Thursday, December 31, 2009

A Tribute To The Woodsman On The Loss Of His Wife

He calls himself the Woodsman, but not for the salacious meaning that may be crossing your mind.

He has a deep and passionate love of the woods and forests that surround his New England home. He and his wife Ann loved nothing better than vacationing deep in the wilderness of Northern Ontario.

I've never met the Woodsman, I know him only through his blog and through his reading of mine. His blog tends to be more explicitly philosophical and his favorite philosopher is Alfred North Whitehead who once said, "Philosophy begins in wonder. And, at the end, when philosophic thought has done its best, the wonder remains."

When I revealed my diagnosis of cancer, the Woodsman began writing privately to me with e-mails of support and suggestions. His wife Ann had successfully fought cancer six years ago so he knew something of the journey I was on.

Then in the summer he wrote to tell me his wife's cancer had returned, long after they had believed the battle had been won. However, he was full of confidence. They had beat cancer the first time and would again.

Yesterday, shockingly, he wrote to let me know Ann, his wife of 29 years, had died. No longer able to eat, she had been returned home from the hospital with the support of a hospice worker and had passed away in the embrace of her family.

My heart goes out to the Woodsman and his children at this time of their loss.

Cancer has taken just too many good people.

Tuesday, December 29, 2009


Linda becomes a 60's girl again today. Our daughter and her children are coming in from Guelph and we are going downtown to see the Nutcracker at the new Four Season's Centre.

Then out for a Birthday Dinner.

Hope all your dreams come true today Linda!

Happy 60th!

Sunday, December 20, 2009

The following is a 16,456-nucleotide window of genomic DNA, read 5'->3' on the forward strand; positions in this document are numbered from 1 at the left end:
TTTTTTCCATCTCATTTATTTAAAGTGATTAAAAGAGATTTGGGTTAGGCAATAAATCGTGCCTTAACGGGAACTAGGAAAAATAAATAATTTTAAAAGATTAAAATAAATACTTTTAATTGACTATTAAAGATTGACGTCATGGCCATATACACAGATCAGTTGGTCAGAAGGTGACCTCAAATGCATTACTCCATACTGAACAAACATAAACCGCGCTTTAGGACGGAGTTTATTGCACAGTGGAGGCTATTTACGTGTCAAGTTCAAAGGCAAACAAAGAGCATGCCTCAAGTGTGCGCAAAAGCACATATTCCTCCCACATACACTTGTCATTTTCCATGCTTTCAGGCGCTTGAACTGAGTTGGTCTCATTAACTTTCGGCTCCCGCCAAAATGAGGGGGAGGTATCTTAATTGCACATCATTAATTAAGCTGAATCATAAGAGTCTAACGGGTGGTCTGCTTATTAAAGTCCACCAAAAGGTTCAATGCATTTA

Best Wishes For The Season

Barry Linda and Lindsay

Wish you a Peaceful and Healthy

Holiday Season

The Joy of Your Friends and Family

The Love and Comfort of your Pets

And the Knowledge that your Company

Your Thoughts, Prayers and Wishes,

Have brought us

A Deep and Abiding Comfort

Through a Difficult 2009

And were deeply, deeply appreciated.

Although I will be a frequent visitor

At Your Blogs, I will not be posting here again

Until 2010

Please accept my best wishes for a



Saturday, December 19, 2009

Barry's Retirement Party

We were late but we made great time, hitting nearly every green light on the way downtown. Until we got to Bloor St where the traffic came to a complete halt.

And we sat and we waited.

There is major construction going on at Yonge and Bloor and our hotel for the night was only two city blocks from there. But traveling those two block took us over half an hour.

My retirement party had already started at another venue by the time Linda and I got to the hotel. We ran through our check in. The butler (yes a butler) helped us get our bags quickly up to the room and made certain the doorman had a cab ready for us.

We arrived at my party only half an hour late.

I worked for FSEAP for over 30 years. I hadn't intended to work there that long, but they kept giving me new responsibilities and interesting new assignments.

And I liked the people and was proud of the work. So the time passed.

Until suddenly, today, it was over.

Our Vice President, Carol-Anne gave a glowing speech about me, some of which was even true. And the staff of the agency applauded.